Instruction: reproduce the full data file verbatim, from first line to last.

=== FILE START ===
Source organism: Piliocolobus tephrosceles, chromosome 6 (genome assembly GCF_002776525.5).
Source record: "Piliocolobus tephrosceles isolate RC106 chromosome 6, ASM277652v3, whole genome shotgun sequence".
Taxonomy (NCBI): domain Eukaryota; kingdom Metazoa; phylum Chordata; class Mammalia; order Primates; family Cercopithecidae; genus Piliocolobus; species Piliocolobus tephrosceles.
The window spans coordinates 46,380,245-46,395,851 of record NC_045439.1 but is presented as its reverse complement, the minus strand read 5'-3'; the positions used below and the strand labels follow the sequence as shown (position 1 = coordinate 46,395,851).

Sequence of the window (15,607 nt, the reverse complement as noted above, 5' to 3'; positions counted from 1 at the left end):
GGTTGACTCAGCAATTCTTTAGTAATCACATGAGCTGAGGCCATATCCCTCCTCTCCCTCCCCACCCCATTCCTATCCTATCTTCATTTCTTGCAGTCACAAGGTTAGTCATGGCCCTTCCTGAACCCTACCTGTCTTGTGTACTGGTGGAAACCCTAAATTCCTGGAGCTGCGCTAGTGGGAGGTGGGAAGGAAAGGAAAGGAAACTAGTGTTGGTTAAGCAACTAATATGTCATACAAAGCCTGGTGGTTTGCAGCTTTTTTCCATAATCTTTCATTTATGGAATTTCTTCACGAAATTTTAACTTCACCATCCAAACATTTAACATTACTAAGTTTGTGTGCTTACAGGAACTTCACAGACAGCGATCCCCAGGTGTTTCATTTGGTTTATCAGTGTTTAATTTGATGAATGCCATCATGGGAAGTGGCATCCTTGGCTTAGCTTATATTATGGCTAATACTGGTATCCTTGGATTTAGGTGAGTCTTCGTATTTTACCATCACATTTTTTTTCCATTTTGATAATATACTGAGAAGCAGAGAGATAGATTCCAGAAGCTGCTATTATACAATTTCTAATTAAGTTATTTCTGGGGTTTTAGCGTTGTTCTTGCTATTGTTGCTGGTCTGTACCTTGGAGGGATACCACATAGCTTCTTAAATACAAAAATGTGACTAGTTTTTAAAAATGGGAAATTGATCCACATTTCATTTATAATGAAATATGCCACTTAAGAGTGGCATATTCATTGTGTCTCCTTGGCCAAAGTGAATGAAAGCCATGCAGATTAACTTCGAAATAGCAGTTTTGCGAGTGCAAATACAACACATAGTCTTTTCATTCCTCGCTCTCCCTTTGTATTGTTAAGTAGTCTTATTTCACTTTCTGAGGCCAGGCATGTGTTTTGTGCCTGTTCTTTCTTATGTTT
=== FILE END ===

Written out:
Source organism: Piliocolobus tephrosceles, chromosome 6 (genome assembly GCF_002776525.5).
Source record: "Piliocolobus tephrosceles isolate RC106 chromosome 6, ASM277652v3, whole genome shotgun sequence".
Taxonomy (NCBI): domain Eukaryota; kingdom Metazoa; phylum Chordata; class Mammalia; order Primates; family Cercopithecidae; genus Piliocolobus; species Piliocolobus tephrosceles.
The window spans coordinates 46,380,245-46,395,851 of record NC_045439.1 but is presented as its reverse complement, the minus strand read 5'-3'; the positions used below and the strand labels follow the sequence as shown (position 1 = coordinate 46,395,851).

Sequence of the window (15,607 nt, the reverse complement as noted above, 5' to 3'; positions counted from 1 at the left end):
GGTTGACTCAGCAATTCTTTAGTAATCACATGAGCTGAGGCCATATCCCTCCTCTCCCTCCCCACCCCATTCCTATCCTATCTTCATTTCTTGCAGTCACAAGGTTAGTCATGGCCCTTCCTGAACCCTACCTGTCTTGTGTACTGGTGGAAACCCTAAATTCCTGGAGCTGCGCTAGTGGGAGGTGGGAAGGAAAGGAAAGGAAACTAGTGTTGGTTAAGCAACTAATATGTCATACAAAGCCTGGTGGTTTGCAGCTTTTTTCCATAATCTTTCATTTATGGAATTTCTTCACGAAATTTTAACTTCACCATCCAAACATTTAACATTACTAAGTTTGTGTGCTTACAGGAACTTCACAGACAGCGATCCCCAGGTGTTTCATTTGGTTTATCAGTGTTTAATTTGATGAATGCCATCATGGGAAGTGGCATCCTTGGCTTAGCTTATATTATGGCTAATACTGGTATCCTTGGATTTAGGTGAGTCTTCGTATTTTACCATCACATTTTTTTTCCATTTTGATAATATACTGAGAAGCAGAGAGATAGATTCCAGAAGCTGCTATTATACAATTTCTAATTAAGTTATTTCTGGGGTTTTAGCGTTGTTCTTGCTATTGTTGCTGGTCTGTACCTTGGAGGGATACCACATAGCTTCTTAAATACAAAAATGTGACTAGTTTTTAAAAATGGGAAATTGATCCACATTTCATTTATAATGAAATATGCCACTTAAGAGTGGCATATTCATTGTGTCTCCTTGGCCAAAGTGAATGAAAGCCATGCAGATTAACTTCGAAATAGCAGTTTTGCGAGTGCAAATACAACACATAGTCTTTTCATTCCTCGCTCTCCCTTTGTATTGTTAAGTAGTCTTATTTCACTTTCTGAGGCCAGGCATGTGTTTTGTGCCTGTTCTTTCTTATGTTT